Sherry: Getting to interview Julie was special for me since she is the first of the Wickeds I met — read about that in my networking post. Julie’s big writing news this year is that she became a new woman! Julianne Holmes will be making her debut in 2015, writing the Clock Shop Mystery Series for Berkley Prime Crime. This year, Julie is writing the book, which is due in September. There will likely be blog posts about that. She also started her second one-year term as Sisters in Crime New England president (from now on they will be two year terms), and joined the national board of Sisters in Crime. And this year she is really excited to be the co-chair of the New England Crime Bake. Her other lives (as the Executive Director of StageSource, and an adjunct faculty member at Emerson College) also kept her busy.

Jessie Crockett holding DRIZZLED TO DEATH! How thrilling is that?

Jessie Crockett holding DRIZZLED TO DEATH! How thrilling is that?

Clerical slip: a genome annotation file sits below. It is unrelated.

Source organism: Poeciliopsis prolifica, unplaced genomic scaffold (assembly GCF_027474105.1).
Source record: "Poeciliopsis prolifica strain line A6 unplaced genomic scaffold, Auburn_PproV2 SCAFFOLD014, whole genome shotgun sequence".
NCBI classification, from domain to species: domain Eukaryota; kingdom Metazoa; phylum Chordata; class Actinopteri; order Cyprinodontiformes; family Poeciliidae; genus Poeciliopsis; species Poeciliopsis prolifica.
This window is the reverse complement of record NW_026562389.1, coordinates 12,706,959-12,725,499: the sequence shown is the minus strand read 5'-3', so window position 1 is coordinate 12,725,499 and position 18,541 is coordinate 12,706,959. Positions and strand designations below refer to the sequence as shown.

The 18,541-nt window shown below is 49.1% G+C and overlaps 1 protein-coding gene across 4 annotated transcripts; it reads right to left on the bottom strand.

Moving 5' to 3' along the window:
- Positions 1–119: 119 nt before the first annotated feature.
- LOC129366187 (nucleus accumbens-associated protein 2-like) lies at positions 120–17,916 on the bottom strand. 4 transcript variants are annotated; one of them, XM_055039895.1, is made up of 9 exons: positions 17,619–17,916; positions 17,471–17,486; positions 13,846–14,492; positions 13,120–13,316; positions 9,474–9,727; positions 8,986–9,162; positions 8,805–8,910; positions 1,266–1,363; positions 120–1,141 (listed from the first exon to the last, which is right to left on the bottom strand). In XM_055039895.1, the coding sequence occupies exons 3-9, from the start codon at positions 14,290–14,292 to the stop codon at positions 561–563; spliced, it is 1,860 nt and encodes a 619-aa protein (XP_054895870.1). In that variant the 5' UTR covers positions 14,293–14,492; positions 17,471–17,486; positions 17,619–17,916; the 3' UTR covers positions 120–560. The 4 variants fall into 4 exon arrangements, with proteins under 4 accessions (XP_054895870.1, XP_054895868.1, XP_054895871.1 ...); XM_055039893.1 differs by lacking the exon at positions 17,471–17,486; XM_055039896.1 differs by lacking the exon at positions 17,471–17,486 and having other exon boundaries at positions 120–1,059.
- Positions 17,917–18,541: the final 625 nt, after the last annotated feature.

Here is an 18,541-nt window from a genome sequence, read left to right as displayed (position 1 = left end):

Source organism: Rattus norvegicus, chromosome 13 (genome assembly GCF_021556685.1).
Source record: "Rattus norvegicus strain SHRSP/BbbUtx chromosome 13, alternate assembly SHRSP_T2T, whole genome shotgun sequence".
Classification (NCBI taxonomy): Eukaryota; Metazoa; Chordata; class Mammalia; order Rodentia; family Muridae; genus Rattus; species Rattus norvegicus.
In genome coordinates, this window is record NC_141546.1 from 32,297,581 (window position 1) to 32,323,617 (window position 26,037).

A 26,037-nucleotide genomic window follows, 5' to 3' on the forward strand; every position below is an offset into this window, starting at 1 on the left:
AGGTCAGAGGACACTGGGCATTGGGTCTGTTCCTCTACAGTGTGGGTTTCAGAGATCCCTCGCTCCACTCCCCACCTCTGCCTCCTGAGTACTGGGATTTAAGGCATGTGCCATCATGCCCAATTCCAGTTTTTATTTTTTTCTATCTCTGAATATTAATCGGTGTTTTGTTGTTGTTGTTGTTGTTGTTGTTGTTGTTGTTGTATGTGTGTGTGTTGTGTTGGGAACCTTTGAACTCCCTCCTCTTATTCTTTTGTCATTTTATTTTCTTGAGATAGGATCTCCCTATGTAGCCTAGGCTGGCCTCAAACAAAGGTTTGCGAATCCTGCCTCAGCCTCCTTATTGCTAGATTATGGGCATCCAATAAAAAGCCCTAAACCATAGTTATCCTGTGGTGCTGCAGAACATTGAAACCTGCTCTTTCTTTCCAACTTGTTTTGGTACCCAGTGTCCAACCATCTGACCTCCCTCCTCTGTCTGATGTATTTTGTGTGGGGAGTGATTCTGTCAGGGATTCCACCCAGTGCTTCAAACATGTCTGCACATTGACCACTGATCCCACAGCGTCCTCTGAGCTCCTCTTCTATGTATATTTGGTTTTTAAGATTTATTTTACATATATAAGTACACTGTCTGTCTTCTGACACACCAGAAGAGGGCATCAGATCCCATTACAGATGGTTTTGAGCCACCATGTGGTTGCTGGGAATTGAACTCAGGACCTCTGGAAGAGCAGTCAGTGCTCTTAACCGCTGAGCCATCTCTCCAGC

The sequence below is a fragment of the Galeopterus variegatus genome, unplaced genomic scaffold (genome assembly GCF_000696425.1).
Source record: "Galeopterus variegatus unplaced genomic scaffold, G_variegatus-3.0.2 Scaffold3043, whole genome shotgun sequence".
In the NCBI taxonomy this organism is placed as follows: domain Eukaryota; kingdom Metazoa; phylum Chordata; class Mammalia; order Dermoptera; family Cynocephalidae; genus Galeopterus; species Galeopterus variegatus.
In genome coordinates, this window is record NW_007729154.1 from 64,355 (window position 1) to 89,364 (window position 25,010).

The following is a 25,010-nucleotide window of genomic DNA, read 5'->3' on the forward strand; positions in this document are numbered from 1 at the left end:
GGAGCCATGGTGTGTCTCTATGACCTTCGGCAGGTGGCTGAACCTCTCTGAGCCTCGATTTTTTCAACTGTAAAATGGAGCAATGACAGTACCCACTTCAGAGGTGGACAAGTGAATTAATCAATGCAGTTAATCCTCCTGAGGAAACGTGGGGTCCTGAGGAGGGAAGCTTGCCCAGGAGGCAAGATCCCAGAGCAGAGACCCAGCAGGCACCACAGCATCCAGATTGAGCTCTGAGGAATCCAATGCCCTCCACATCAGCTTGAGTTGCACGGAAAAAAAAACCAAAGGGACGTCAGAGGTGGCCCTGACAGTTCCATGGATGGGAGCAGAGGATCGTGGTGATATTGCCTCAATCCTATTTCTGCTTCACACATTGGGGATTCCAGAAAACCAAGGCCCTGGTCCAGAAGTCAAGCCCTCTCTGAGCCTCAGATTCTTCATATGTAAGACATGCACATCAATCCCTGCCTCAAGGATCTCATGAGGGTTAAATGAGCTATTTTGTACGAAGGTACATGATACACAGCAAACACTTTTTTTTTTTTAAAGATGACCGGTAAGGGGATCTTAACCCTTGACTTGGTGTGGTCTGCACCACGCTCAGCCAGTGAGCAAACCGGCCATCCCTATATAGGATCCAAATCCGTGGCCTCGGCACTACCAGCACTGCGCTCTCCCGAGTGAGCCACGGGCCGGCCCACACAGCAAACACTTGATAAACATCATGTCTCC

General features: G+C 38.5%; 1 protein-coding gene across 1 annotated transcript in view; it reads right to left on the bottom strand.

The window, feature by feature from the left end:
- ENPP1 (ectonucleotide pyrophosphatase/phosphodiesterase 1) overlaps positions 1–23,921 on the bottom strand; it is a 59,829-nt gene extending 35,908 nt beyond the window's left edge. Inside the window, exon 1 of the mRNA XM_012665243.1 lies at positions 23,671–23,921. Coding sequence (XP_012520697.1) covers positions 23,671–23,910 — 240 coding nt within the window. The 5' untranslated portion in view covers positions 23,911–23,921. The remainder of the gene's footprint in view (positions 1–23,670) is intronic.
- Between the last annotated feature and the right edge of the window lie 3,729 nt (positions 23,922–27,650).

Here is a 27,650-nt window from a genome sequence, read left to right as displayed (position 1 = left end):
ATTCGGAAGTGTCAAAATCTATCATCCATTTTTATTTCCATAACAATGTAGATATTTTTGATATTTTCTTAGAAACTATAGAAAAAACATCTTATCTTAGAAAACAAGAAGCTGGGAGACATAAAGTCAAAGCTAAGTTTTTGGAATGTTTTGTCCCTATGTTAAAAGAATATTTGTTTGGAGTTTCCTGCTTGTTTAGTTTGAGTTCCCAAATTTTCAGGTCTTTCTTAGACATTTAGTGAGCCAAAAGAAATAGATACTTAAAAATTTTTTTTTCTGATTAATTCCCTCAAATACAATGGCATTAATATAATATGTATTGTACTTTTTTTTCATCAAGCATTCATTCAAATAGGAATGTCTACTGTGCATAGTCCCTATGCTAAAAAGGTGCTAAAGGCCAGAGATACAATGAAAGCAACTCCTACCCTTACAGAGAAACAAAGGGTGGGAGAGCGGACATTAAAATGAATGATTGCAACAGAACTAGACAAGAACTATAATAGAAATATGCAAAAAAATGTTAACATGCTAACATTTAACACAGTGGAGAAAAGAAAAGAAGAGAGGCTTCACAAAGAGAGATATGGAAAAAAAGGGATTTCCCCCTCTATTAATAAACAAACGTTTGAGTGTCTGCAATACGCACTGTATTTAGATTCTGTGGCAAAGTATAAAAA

Barb: So many wonderful things have happened for Jessie since last May 1. She released Drizzled with Death which went on to become a national bestseller. She turned the second manuscript in her Sugar Grove series, Maple Mayhem on time despite kids being home for summer break as the deadline loomed. She sold the German rights to her first mystery, Live Free or Die, which will be releasing in Germany in time for Christmas this year. Jessie attended Bouchercon for the first time along with all the other Wickeds except Sherry, who attended on a stick. She had a wonderful time back in November serving as a panelist at Crime Bake for the first time.  (Barb: Jessie’s too modest tell you she’s the hostess with the mostest who hosts the Wicked annual retreat, so I will. She’s an amazing host and organizer who makes the retreat the highlight of the Wicked calendar.) Jessie’s met a lot of new booksellers, librarians and readers over the past year at book events and other sorts of talks. She especially enjoyed being a presenter at the New Hampshire Writers’ Day Conference. Even with all that fun in mind, she says creating and maintaining this blog with the Wickeds has been the most enjoyable experience of the year. Sheila Connolly